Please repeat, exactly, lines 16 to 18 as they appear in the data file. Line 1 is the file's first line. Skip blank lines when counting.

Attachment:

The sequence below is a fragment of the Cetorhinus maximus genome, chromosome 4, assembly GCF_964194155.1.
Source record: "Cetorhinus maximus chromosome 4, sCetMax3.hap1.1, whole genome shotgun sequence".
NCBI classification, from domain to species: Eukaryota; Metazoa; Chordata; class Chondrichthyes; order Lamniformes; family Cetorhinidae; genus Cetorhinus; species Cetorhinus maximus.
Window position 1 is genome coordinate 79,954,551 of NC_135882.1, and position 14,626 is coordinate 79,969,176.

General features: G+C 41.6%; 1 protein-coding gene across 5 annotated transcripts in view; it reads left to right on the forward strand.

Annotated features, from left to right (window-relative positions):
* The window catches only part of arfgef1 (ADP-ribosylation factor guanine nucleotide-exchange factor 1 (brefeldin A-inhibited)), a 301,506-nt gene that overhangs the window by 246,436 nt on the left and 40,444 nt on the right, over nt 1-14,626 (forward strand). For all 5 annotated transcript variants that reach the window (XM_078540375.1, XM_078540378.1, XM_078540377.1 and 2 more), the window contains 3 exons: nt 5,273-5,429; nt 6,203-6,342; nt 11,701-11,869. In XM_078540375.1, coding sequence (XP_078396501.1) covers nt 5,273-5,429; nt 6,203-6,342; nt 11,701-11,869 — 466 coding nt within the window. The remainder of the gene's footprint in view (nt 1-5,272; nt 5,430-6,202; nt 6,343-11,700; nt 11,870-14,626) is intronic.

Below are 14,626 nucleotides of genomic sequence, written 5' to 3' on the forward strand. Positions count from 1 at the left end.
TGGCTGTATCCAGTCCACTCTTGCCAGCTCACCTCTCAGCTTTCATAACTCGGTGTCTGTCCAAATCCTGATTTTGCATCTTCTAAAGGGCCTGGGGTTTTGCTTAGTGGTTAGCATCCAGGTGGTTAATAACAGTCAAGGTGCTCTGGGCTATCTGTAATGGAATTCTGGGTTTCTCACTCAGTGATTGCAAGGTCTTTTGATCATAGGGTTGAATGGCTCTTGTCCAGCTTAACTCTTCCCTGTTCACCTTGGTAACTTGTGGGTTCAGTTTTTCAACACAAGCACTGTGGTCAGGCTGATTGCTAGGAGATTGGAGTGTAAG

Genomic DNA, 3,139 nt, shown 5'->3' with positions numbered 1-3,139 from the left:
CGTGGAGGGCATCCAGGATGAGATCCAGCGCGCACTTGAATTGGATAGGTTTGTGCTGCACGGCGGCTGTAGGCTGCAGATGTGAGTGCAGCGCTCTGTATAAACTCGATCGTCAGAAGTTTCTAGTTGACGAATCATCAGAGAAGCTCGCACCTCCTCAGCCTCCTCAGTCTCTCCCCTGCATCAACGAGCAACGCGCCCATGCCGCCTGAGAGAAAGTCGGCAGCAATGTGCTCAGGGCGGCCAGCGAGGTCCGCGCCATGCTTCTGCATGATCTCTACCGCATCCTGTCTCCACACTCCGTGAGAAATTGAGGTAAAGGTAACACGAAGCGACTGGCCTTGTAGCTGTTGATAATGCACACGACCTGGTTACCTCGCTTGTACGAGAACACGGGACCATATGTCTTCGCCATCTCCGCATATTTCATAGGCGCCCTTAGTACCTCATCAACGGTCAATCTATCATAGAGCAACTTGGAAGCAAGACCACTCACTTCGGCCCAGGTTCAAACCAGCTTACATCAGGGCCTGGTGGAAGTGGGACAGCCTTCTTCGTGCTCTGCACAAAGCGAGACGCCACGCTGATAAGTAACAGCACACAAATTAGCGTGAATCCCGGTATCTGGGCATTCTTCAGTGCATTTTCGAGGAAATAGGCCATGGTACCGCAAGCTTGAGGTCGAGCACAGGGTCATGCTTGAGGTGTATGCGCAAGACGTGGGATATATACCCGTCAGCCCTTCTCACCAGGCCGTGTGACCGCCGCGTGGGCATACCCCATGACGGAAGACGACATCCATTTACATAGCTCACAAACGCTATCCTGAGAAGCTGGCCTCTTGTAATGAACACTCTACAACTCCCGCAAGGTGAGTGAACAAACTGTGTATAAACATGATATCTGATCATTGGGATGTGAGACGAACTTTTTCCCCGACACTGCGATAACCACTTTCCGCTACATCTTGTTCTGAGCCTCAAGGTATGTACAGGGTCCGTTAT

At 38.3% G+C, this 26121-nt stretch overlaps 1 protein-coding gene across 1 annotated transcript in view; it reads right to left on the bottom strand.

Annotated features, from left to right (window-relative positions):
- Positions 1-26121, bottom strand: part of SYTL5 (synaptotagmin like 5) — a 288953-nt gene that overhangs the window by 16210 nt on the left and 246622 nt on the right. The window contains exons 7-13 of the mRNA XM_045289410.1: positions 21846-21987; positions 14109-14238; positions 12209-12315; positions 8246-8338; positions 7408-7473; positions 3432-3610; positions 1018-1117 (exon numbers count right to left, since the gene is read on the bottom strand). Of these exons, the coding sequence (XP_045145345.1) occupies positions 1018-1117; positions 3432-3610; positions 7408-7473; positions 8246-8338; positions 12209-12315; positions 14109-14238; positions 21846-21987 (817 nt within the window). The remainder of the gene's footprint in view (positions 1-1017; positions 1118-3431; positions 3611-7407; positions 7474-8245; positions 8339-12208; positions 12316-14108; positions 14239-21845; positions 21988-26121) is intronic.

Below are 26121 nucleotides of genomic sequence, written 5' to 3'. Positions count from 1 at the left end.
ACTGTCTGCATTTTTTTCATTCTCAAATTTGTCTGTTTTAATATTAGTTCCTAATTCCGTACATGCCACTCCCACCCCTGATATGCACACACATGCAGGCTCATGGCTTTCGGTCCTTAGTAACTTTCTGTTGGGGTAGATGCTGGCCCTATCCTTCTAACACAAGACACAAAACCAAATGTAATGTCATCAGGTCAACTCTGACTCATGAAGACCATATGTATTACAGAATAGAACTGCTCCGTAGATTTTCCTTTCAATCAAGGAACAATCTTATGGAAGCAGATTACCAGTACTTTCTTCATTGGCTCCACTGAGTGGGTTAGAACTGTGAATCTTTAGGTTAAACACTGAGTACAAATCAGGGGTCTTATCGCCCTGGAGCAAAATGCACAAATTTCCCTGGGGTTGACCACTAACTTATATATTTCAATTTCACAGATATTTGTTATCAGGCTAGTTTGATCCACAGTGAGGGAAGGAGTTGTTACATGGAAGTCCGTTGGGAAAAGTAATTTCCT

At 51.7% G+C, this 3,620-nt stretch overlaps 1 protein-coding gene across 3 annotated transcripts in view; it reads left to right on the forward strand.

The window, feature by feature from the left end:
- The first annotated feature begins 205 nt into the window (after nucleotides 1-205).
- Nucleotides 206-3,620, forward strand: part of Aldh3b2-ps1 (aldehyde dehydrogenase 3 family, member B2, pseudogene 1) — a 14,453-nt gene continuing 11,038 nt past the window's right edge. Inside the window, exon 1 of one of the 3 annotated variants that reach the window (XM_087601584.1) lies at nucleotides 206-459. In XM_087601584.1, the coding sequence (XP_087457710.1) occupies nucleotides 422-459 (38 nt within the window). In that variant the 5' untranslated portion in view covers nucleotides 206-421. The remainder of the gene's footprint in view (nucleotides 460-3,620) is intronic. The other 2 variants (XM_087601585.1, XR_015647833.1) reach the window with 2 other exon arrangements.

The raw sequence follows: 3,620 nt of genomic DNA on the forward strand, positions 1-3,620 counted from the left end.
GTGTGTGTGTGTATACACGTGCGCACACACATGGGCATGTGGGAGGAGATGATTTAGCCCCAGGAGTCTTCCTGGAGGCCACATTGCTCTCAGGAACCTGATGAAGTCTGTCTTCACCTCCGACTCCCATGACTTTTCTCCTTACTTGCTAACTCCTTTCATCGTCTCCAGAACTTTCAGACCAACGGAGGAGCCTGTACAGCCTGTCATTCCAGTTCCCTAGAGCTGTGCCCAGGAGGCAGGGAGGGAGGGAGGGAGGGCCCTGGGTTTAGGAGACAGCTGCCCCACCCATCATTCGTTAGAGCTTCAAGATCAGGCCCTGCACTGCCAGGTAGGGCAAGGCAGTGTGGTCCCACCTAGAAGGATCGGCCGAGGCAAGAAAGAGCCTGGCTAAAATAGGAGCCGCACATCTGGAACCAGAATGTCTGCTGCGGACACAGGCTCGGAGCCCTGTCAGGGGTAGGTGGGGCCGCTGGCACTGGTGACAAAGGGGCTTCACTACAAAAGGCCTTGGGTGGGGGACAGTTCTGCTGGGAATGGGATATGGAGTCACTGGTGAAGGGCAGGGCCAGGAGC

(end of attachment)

ACTGTCTGCATTTTTTTCATTCTCAAATTTGTCTGTTTTAATATTAGTTCCTAATTCCGTACATGCCACTCCCACCCCTGATATGCACACACATGCAGGCTCATGGCTTTCGGTCCTTAGTAACTTTCTGTTGGGGTAGATGCTGGCCCTATCCTTCTAACACAAGACACAAAACCAAATGTAATGTCATCAGGTCAACTCTGACTCATGAAGACCATATGTATTACAGAATAGAACTGCTCCGTAGATTTTCCTTTCAATCAAGGAACAATCTTATGGAAGCAGATTACCAGTACTTTCTTCATTGGCTCCACTGAGTGGGTTAGAACTGTGAATCTTTAGGTTAAACACTGAGTACAAATCAGGGGTCTTATCGCCCTGGAGCAAAATGCACAAATTTCCCTGGGGTTGACCACTAACTTATATATTTCAATTTCACAGATATTTGTTATCAGGCTAGTTTGATCCACAGTGAGGGAAGGAGTTGTTACATGGAAGTCCGTTGGGAAAAGTAATTTCCT

At 51.7% G+C, this 3,620-nt stretch overlaps 1 protein-coding gene across 3 annotated transcripts in view; it reads left to right on the forward strand.

The window, feature by feature from the left end: